OKLAHOMA CITY, Okla. (KFOR) – “Every ride’s different,” Randy Crawford said. “And you’re along for the ride.”

Life is not always a marathon; for Randy, it is a race.

“And it’s just hang on,” he said.

Randy’s race should have ended long ago, but he is still racing – against time.

“He was a day old, and they came in and said that something wasn’t right,” his mother, Brandy Crawford, said. “He was blue. He wasn’t breathing right, and they immediately took him from Ada in the helicopter to OU.”

Randy’s father nearly beat the helicopter there.

“I was not expecting to see my son cut open like he was,” Roger Crawford said. “It was devastating. It was one of the worst damn days of my life.”

Randy was born with Hypoplastic Left Heart Syndrome and underwent two surgeries by four months of age and then another, but there were complications.

“His lung collapsed, and just didn’t come back,” Brandy Crawford said.

Little did anyone including doctors back then know that the very surgery that saved Randy’s life in the beginning would come with dire consequences down the road. Three years ago Randy was diagnosed with liver cancer caused by the Fontan procedure – the only life saving surgery for babies with Hypoplastic Left Heart Syndrome.

“He’s developed liver disease that we see in a lot of fontan patients as they get older,” Dr. Charles Sperrazza, a pediatric cardiologist at OU Children’s Hospital, said.

“At the time I didn’t even know that that could come about,” Randy’s mother said. “I had no idea why this was even happening to him, but as I got to researching a little bit it’s happening to all the hypoplastic kids, not all but the majority. There’s a group on facebook, and there a lot of kids that are having liver failure from their fontan surgery.”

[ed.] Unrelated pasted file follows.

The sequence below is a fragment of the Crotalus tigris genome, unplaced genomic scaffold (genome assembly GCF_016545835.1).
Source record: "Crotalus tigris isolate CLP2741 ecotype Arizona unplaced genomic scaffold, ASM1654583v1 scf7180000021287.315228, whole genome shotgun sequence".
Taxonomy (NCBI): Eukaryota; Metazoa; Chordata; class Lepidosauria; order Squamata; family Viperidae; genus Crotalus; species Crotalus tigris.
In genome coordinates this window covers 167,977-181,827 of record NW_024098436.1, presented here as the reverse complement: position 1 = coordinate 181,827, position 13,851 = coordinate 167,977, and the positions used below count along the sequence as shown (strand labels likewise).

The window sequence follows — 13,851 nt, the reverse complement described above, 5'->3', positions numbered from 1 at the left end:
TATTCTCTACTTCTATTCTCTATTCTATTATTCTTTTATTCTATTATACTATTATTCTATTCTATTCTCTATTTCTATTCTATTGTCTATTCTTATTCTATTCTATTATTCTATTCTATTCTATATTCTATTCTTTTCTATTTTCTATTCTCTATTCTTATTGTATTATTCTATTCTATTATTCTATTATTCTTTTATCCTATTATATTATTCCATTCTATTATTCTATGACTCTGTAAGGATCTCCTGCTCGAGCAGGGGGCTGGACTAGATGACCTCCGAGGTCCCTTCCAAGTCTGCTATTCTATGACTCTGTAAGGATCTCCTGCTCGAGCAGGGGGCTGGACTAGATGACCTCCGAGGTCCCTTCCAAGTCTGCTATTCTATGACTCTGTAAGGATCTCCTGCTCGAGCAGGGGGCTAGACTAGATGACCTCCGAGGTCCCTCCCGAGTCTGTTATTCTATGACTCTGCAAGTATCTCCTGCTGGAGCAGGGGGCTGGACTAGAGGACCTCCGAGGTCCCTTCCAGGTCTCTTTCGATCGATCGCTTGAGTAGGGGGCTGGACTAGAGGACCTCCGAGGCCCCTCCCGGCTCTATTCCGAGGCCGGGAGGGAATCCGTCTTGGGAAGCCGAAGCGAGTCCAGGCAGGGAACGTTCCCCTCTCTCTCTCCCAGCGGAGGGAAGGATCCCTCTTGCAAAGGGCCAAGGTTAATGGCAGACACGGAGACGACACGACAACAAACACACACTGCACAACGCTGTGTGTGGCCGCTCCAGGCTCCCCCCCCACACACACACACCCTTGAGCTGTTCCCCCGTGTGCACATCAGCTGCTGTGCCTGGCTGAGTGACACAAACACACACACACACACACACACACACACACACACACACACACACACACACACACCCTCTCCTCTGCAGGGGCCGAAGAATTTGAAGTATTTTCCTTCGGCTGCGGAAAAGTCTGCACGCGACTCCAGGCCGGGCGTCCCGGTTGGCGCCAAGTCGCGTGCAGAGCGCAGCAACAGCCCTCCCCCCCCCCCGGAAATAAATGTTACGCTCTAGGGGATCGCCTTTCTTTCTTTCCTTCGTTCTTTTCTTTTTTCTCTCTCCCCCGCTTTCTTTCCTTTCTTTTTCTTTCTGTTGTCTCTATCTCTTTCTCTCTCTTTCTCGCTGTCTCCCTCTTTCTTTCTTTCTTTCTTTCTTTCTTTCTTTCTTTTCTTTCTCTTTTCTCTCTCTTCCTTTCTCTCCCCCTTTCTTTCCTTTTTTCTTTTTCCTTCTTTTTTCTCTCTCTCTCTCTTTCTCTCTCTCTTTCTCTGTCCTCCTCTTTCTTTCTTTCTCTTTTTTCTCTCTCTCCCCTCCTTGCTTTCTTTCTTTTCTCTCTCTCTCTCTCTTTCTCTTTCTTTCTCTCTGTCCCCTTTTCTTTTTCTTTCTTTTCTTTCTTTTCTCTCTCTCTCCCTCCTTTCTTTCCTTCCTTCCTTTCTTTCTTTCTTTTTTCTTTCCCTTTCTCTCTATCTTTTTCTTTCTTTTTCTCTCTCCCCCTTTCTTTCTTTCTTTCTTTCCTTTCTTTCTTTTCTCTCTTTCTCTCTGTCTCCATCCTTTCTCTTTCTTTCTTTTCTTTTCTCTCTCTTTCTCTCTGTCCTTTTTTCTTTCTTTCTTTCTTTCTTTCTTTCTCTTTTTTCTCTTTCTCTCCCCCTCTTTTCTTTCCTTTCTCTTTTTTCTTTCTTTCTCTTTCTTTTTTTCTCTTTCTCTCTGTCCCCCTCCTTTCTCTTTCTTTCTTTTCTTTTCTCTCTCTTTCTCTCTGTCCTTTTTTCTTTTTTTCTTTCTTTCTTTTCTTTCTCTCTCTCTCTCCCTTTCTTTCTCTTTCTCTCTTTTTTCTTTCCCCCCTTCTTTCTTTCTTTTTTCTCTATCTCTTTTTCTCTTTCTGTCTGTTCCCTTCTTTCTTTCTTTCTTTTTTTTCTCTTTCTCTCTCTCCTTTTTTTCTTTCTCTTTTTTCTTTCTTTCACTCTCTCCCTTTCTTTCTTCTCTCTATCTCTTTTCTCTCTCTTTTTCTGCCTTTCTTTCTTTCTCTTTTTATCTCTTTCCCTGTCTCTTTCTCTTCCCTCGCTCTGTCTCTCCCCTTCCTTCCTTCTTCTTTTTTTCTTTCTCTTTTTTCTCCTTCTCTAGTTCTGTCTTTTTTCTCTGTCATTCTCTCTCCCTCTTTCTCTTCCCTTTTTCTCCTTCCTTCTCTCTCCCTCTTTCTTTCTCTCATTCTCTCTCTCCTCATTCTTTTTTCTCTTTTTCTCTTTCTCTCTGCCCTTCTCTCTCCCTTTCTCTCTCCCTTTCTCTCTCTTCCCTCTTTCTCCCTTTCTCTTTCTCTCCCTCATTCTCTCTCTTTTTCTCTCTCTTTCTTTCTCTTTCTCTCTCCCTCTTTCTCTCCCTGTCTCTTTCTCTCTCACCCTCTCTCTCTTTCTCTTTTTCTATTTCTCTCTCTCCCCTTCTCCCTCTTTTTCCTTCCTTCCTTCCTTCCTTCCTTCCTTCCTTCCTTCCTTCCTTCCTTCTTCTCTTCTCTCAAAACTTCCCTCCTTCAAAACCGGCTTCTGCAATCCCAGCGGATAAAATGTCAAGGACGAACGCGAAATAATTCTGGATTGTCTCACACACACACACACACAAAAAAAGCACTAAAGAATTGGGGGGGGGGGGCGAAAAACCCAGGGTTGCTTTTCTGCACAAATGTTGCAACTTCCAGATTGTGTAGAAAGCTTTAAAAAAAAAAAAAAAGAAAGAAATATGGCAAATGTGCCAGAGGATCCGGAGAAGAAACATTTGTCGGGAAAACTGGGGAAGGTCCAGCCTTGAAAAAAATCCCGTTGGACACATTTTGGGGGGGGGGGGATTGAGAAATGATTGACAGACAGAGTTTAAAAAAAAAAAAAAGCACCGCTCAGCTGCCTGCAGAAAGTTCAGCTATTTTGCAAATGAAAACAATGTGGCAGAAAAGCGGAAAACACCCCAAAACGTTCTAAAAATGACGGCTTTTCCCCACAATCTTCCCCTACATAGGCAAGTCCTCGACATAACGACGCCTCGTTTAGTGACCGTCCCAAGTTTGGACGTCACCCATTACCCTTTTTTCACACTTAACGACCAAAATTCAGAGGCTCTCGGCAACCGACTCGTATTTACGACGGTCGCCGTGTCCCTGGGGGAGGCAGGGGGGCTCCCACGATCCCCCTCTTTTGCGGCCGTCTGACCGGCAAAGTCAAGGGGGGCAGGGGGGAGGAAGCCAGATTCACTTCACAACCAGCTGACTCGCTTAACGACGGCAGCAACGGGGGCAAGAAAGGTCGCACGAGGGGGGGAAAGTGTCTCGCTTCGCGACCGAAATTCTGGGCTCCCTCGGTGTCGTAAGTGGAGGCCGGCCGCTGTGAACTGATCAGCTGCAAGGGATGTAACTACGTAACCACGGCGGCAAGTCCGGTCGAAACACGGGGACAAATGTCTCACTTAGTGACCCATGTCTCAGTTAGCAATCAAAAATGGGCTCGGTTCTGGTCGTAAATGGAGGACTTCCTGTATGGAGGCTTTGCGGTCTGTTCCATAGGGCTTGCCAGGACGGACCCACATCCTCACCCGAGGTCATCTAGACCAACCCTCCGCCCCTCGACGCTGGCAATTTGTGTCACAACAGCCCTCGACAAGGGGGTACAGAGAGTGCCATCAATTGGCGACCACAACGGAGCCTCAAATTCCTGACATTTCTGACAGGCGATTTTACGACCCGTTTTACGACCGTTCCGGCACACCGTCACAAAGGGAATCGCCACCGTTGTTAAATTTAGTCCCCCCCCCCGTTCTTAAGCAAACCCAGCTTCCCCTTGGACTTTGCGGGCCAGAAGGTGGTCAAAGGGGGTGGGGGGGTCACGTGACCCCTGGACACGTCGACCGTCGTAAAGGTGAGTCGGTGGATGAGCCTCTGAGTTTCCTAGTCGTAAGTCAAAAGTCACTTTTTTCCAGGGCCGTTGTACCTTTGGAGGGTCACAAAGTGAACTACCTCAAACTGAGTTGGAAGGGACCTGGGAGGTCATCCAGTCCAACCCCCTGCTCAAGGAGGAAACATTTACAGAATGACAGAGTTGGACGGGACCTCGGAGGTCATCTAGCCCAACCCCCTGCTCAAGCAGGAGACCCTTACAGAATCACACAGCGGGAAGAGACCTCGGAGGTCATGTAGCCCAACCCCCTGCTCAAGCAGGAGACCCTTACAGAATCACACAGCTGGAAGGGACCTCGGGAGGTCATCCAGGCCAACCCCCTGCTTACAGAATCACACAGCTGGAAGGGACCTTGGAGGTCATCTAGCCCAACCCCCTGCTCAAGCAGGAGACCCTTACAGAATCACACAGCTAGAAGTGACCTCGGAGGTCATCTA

Randy is in heart and liver failure.

“We try to manage his symptoms, keep him comfortable, and let him do what he likes to do,” Sperrazza said.

There are trials and experimental treatments, but Randy does not qualify, because he has only one lung. Many Fontan patients get a heart or a liver transplant, but Randy is not a candidate for those either. He has turned down Chemotherapy.

“They told him to go live his life, because there was nothing else that they could do.,” Brandy Crawford said.

“They told me that I would have a longer and better quality of life if I kind of stayed away from it, but they offered it,” Randy Crawford said. “It was our decision.”

Doctors told Randy the end result would be no different, yet his race speeds on to another of life’s major mile markers – high school graduation. His childhood buddy, Jonathan Wiseman, gave the valedictorian address.

“My best friend Randy Crawford has made a huge impact on my life,” Wiseman said. “I’ve watched him take the situation he’s in and make the best of life. One day I walked into his room and saw a booklet. It was for him to write his will if he were to die. We both shed some tears and didn’t know what to think. I grabbed the booklet and put it away.”

What is next for Randy?

“Look at our race budget, and see what we’re going to get to do this summer when he gets out of school,” his father said. “You got a better plan than that?”

“No,” Randy Crawford said.

For years Randy has been selling shirts and hats with his logo on them – Mud Racing, Inc.

“It’s nothing fancy,” Randy Crawford said. “We don’t have a website or nothing.”

He gives all the proceeds and his race winnings to other cancer patients. He is making the most memories and the most of life – the very meaning of living in the moment.

“I don’t know personally how these two do it, because as a parent you watch your kids grow up, and you want the best for them and to see them succeed. To have something happen to them that you can’t do anything about, I don’t know how they do it,” Randy Crawford said of his parents. “I really don’t. I don’t know how you all do it.”

“I don’t either,” his mother said. “We just do.”

Every day is a gift, and every race is a victory.

“There’s nowhere to go but forward,” Randy Crawford said.